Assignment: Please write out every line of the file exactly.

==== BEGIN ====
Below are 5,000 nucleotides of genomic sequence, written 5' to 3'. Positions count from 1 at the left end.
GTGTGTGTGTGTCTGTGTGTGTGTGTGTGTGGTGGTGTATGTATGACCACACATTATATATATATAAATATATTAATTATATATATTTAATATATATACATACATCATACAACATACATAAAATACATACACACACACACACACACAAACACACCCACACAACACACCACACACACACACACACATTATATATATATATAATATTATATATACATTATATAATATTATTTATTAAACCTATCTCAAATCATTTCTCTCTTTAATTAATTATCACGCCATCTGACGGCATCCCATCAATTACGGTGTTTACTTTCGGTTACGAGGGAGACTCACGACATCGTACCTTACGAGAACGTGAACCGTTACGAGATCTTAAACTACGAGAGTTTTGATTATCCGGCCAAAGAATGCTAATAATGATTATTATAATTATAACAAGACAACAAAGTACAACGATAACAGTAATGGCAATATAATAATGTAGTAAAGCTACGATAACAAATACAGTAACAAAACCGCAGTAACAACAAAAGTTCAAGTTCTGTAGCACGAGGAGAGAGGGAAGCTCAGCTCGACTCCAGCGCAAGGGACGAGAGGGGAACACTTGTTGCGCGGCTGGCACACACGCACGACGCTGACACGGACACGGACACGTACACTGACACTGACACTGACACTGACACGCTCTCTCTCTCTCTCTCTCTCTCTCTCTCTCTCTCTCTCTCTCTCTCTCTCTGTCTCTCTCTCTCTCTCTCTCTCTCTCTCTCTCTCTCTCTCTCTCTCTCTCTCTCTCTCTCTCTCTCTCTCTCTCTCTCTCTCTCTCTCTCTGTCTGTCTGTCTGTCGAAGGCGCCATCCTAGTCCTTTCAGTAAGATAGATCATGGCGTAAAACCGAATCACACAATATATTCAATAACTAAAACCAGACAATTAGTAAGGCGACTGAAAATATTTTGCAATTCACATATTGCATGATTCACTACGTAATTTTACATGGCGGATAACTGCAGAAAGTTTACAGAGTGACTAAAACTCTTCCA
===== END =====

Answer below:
Below are 5,000 nucleotides of genomic sequence, written 5' to 3'. Positions count from 1 at the left end.
GTGTGTGTGTGTCTGTGTGTGTGTGTGTGTGGTGGTGTATGTATGACCACACATTATATATATATAAATATATTAATTATATATATTTAATATATATACATACATCATACAACATACATAAAATACATACACACACACACACACACAAACACACCCACACAACACACCACACACACACACACACATTATATATATATATAATATTATATATACATTATATAATATTATTTATTAAACCTATCTCAAATCATTTCTCTCTTTAATTAATTATCACGCCATCTGACGGCATCCCATCAATTACGGTGTTTACTTTCGGTTACGAGGGAGACTCACGACATCGTACCTTACGAGAACGTGAACCGTTACGAGATCTTAAACTACGAGAGTTTTGATTATCCGGCCAAAGAATGCTAATAATGATTATTATAATTATAACAAGACAACAAAGTACAACGATAACAGTAATGGCAATATAATAATGTAGTAAAGCTACGATAACAAATACAGTAACAAAACCGCAGTAACAACAAAAGTTCAAGTTCTGTAGCACGAGGAGAGAGGGAAGCTCAGCTCGACTCCAGCGCAAGGGACGAGAGGGGAACACTTGTTGCGCGGCTGGCACACACGCACGACGCTGACACGGACACGGACACGTACACTGACACTGACACTGACACTGACACGCTCTCTCTCTCTCTCTCTCTCTCTCTCTCTCTCTCTCTCTCTCTCTCTCTCTGTCTCTCTCTCTCTCTCTCTCTCTCTCTCTCTCTCTCTCTCTCTCTCTCTCTCTCTCTCTCTCTCTCTCTCTCTCTCTCTCTCTCTCTCTCTGTCTGTCTGTCTGTCGAAGGCGCCATCCTAGTCCTTTCAGTAAGATAGATCATGGCGTAAAACCGAATCACACAATATATTCAATAACTAAAACCAGACAATTAGTAAGGCGACTGAAAATATTTTGCAATTCACATATTGCATGATTCACTACGTAATTTTACATGGCGGATAACTGCAGAAAGTTTACAGAGTGACTAAAACTCTTCCA